The missed opportunity perspective is a comparatively more pessimistic view of the Summit. In this viewpoint, while maritime tensions between ASEAN and China have calmed down, Sino-US rivalry has heated up and this superpower rivalry is so powerful that it has sucked up the other issues and claimants’ concerns along with it, and therefore subsumed ASEAN priorities under the superpower rivalry. According to this reading, it says ASEAN countries have to henceforth take sides in geopolitical issues. And because of the superpower rivalry, they have been unable to seize the opportunity to make progress on the South China Sea dispute and resolve it, since China is keen to work bilaterally with ASEAN countries while the US and its allies are enforcing freedom of navigation operations (FONOPs) in the South China Sea.

 

According to this narrative, Sino-US rivalry has complicated the situation and it has affected meetings like the ASEAN Summit which could have discussed the contentious points of China and Southeast Asia and their national interests in the South China Sea. Instead, it became an avenue of contest between the two, arguing with each other over alleged unfair Chinese trade practices and Chinese denials of such practices, with China accusing the US of unilateralism instead. There is a fear inherent in this interpretation that economic tensions will spill into the geopolitical realm and make the Code of Conduct issue a subset of Sino-US rivalry for control and power over the South China Sea.

 

There had already been near clashes between the two, such as the incident where the USS Decatur came within 40 yards or so of a Chinese warship. The Americans said they avoided a clash by veering away. Incidents like these increase temperatures further and make it difficult for the two powers to reach a compromise. Moreover, it also forces ASEAN countries to take sides which most if not all are loathe to do so. The situation is now focused on risk reduction and also the avoidance of accidental clashes at sea and in air. Pence’s frank speech at the Hudson Institute was read by some as the contemporary American version of Winston Churchill’s Iron Curtain speech that marked the beginning of the Cold War in the mid-20th century. Many in ASEAN are hoping not to see Cold War version II which can complicate things in the South China Sea.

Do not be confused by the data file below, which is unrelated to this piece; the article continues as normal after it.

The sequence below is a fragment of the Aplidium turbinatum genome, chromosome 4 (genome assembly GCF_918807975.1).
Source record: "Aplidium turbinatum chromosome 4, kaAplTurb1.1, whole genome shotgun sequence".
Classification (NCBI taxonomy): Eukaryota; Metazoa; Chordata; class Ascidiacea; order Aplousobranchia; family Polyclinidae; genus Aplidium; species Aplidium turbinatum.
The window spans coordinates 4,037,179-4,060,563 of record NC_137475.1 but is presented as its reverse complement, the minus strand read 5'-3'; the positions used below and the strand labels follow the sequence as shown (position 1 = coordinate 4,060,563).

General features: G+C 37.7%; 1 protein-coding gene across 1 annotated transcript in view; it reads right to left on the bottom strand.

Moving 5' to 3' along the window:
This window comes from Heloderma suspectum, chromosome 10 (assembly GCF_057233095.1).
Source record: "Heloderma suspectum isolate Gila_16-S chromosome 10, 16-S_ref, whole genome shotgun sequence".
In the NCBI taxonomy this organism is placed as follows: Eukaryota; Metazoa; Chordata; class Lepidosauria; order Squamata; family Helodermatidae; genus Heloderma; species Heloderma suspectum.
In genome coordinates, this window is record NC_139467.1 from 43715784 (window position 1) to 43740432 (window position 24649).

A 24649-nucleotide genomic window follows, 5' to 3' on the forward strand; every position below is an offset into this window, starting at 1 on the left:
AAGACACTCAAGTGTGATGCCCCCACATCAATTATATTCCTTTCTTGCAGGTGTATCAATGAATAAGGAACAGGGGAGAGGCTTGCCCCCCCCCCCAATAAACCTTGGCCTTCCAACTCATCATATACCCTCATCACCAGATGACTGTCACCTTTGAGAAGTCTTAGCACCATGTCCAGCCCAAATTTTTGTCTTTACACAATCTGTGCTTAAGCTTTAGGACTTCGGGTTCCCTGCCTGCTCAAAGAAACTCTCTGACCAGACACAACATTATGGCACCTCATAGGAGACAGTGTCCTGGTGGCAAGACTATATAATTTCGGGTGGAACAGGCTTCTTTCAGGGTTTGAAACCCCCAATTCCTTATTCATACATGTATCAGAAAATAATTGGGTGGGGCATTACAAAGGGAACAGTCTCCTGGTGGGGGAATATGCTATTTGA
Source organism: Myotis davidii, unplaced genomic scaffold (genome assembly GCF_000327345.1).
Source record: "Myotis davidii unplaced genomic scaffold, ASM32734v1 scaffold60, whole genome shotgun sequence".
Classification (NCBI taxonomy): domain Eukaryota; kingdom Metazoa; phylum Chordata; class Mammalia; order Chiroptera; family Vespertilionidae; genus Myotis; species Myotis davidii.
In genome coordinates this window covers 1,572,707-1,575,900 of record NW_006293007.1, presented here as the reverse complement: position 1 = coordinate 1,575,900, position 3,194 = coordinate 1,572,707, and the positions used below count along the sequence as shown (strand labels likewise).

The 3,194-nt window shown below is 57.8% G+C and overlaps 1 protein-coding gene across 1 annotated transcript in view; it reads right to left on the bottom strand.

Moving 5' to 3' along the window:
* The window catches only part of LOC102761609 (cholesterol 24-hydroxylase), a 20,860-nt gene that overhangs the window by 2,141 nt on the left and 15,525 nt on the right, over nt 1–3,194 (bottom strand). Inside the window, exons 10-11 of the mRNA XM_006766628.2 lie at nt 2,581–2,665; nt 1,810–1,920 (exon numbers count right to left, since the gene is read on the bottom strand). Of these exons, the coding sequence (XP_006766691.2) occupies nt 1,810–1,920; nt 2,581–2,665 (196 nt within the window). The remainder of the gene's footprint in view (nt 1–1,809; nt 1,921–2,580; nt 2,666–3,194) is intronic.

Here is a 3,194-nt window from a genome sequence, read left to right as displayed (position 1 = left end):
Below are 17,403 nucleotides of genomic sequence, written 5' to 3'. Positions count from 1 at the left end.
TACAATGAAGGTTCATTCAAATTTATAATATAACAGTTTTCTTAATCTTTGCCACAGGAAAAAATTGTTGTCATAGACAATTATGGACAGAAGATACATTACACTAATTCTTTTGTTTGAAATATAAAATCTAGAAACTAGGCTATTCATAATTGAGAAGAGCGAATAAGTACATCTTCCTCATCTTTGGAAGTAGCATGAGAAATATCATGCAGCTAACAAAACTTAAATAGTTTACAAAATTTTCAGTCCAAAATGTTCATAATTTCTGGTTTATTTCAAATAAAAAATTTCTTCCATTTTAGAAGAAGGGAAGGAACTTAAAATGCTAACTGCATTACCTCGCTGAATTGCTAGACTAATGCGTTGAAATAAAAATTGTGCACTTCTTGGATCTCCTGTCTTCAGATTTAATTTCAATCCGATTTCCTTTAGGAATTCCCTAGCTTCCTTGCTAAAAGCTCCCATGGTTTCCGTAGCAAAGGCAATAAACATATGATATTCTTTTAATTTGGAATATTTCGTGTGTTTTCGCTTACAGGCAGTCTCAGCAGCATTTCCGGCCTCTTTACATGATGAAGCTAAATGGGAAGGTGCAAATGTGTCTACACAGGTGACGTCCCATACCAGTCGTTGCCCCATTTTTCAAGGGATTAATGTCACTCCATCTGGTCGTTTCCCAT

Words like “empire” were even used in the exchanges between China and the US. China was also wary of the Indo-Pacific strategy. This prompted India to re-orientate the Indo-Pacific strategy back to ASEAN centrality. The US Navy had carried out exercises near the Philippines as a show of freedom of navigation in accordance with international law, alongside sailing ships into the disputed territory. Patrols or FONOPs in the South China Sea are likely to increase. Australia, France and the United Kingdom have all committed to sailing their warships into the South China Sea.

 

China, which favors bilateralism in the issue of the South China Sea, has also wanted to stop US naval exercises with other claimant states. China wants to maintain a strong presence in the formative drafting stages of the Code of Conduct. But the Western allies are keen to strengthen existing legal and regional maritime architectures and will stop any attempt to change the status quo. The US is firm that it does not want any power to restrict free passage to merchant shipping lanes, including those used by American merchant shipping. The US which used to preserve a low-key presence as a non-claimant state now feels compelled to speak out against issues that are against its interests but are related to the South China Sea. Perceptions of interference are strong on both sides. According to this interpretation, taking sides is a zero-sum game and can eventually affect ASEAN unity.